In a new interview with Gothamist, David Cross addressed comments made in a piece published yesterday by the New York Times in which Jessica Walter was brought to tears while discussing an instance of her being berated on the set of Arrested Development by Jeffrey Tambor. Cross apparently logged off of Twitter shortly after the Times interview went live, and had not yet seen the apologies issued by his co-stars Jason Bateman and Tony Hale who, along with Will Arnett, essentially gaslighted Walter by minimizing the effect Tambor’s behavior had on her during the conflict, even as she emphasized that she had never been treated so poorly by someone in her 60-year career.
For coming to Tambor’s defense (he told the Times that the actor has “learned from the experience and he’s listening and learning and growing,” adding “That’s important to remember”) instead of empathizing with the actively weeping Walter, Cross told Gothamist, “I will unequivocally apologize to Jessica. I’m sorry that we behaved the way we behaved. Whatever the criticisms are, I will own up. I don’t even know what they are, as I said, I saw the initial thing but I jumped off [of Twitter] at the behest of various people.” He also said that, “I think we kind of got what we deserved,” because they never addressed Tambor’s blow-up as a group prior to this press tour.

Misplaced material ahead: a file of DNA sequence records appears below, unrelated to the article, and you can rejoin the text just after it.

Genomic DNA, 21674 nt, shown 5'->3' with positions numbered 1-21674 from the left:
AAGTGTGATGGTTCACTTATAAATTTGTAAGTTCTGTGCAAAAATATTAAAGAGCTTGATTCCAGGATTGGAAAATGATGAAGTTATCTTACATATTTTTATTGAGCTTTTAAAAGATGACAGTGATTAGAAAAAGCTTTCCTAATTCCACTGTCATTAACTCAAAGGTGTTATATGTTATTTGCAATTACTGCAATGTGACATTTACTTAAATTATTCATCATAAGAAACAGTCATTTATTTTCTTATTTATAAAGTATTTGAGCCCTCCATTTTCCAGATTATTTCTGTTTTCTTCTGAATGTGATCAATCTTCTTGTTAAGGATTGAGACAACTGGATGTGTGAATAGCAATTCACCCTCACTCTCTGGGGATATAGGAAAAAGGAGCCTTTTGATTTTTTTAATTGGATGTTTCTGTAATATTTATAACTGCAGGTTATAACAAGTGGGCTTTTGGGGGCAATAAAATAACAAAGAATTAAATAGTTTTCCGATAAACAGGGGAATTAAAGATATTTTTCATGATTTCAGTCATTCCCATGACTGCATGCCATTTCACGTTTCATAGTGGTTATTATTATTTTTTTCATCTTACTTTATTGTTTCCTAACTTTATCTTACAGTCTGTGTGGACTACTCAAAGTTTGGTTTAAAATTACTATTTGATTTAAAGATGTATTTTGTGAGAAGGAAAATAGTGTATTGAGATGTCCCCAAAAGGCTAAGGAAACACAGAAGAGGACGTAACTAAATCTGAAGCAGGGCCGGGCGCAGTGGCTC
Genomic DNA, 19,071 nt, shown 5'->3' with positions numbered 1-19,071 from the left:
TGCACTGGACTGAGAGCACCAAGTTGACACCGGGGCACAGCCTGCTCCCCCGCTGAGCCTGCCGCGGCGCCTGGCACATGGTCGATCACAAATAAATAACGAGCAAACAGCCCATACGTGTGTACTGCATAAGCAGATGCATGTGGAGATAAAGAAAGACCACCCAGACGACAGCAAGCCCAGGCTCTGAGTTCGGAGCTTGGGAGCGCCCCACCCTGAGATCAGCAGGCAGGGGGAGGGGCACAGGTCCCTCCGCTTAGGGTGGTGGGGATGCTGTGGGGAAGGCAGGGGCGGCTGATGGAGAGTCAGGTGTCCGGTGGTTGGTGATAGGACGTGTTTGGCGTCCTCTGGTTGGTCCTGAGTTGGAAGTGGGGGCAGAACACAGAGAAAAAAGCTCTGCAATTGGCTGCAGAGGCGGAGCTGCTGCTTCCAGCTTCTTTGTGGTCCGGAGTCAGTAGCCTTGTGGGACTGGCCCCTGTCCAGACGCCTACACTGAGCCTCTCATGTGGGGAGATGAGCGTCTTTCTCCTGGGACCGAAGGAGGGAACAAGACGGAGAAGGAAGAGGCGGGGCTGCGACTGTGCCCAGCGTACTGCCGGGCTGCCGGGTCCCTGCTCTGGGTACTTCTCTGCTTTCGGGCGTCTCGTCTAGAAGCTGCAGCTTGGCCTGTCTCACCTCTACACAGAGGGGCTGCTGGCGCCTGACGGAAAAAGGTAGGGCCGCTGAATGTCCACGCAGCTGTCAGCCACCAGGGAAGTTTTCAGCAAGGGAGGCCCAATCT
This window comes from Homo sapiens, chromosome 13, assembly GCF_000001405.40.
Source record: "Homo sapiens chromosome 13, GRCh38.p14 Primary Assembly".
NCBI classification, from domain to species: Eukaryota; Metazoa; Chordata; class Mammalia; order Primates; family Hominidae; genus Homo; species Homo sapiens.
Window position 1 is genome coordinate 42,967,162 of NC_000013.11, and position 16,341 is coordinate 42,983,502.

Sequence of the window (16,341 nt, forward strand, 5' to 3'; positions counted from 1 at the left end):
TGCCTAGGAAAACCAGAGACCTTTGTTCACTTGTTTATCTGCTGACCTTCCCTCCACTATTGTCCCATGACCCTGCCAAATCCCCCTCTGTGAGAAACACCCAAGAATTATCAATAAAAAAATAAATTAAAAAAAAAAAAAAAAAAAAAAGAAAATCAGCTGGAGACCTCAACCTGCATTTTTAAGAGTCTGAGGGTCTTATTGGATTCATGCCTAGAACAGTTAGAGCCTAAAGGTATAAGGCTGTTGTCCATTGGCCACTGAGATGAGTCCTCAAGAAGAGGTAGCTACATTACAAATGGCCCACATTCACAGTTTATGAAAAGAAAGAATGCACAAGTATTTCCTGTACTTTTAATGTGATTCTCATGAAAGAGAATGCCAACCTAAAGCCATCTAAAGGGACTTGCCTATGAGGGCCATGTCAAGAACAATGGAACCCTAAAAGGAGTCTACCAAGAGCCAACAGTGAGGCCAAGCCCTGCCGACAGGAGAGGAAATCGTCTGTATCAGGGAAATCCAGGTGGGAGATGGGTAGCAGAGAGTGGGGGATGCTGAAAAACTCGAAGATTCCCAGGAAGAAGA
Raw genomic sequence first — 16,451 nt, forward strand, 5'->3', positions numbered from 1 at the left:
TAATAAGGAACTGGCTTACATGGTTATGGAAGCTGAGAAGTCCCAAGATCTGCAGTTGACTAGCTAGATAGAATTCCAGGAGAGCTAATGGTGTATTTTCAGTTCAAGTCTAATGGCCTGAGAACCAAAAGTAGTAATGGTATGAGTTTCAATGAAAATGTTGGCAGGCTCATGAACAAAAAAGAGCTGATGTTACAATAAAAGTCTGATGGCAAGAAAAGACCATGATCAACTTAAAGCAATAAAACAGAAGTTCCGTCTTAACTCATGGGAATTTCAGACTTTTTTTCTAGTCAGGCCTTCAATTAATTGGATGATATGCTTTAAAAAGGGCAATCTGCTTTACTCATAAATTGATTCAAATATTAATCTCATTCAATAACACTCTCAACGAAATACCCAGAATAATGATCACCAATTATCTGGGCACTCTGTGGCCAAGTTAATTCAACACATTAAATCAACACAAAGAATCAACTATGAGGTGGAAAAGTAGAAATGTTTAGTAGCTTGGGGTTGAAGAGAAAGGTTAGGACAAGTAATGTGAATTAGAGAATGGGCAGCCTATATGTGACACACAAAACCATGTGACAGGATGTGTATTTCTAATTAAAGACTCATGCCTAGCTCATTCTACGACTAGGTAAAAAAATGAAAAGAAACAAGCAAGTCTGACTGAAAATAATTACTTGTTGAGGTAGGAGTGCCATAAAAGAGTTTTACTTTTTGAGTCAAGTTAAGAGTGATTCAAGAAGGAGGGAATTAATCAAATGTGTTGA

Cross said too that he has been having conversations about the backlash with his wife, Amber Tamblyn, as well as his co-star, Alia Shawkat, who was the only Arrested cast member to call Tambor’s behavior toward Walter unacceptable without qualification in the Times conversation. “I agreed with Alia that there was no excuse. There’s never an excuse ever for yelling at somebody and humiliating them in front of other people,” said Cross, who explained that he once saw Walter treat another performer on set poorly, but that her outburst did not approach the severity of Tambor’s. “There was no excuse when Jessica did it. To Jessica’s credit, she eventually apologized to the actress, and felt bad about it. Jeffrey did as well, but it was a bigger deal, there were more people in the room and it was an extremely uncomfortable moment.”
In the Times conversation, Bateman pressed the point that the unique demands of acting can result in strange behavior when an actor is working through their “process,” but Cross stressed multiple times to Gothamist that Tambor’s treatment of Walter was “egregious and there was a little bit of cruelty to it, which I have a real issue with,” and added, “I’m not going to defend what Jeffrey did at all, because I would never do that. I’ve never seen anybody do that to that level and that’s just not right. There’s just no excuse for behaving like that.”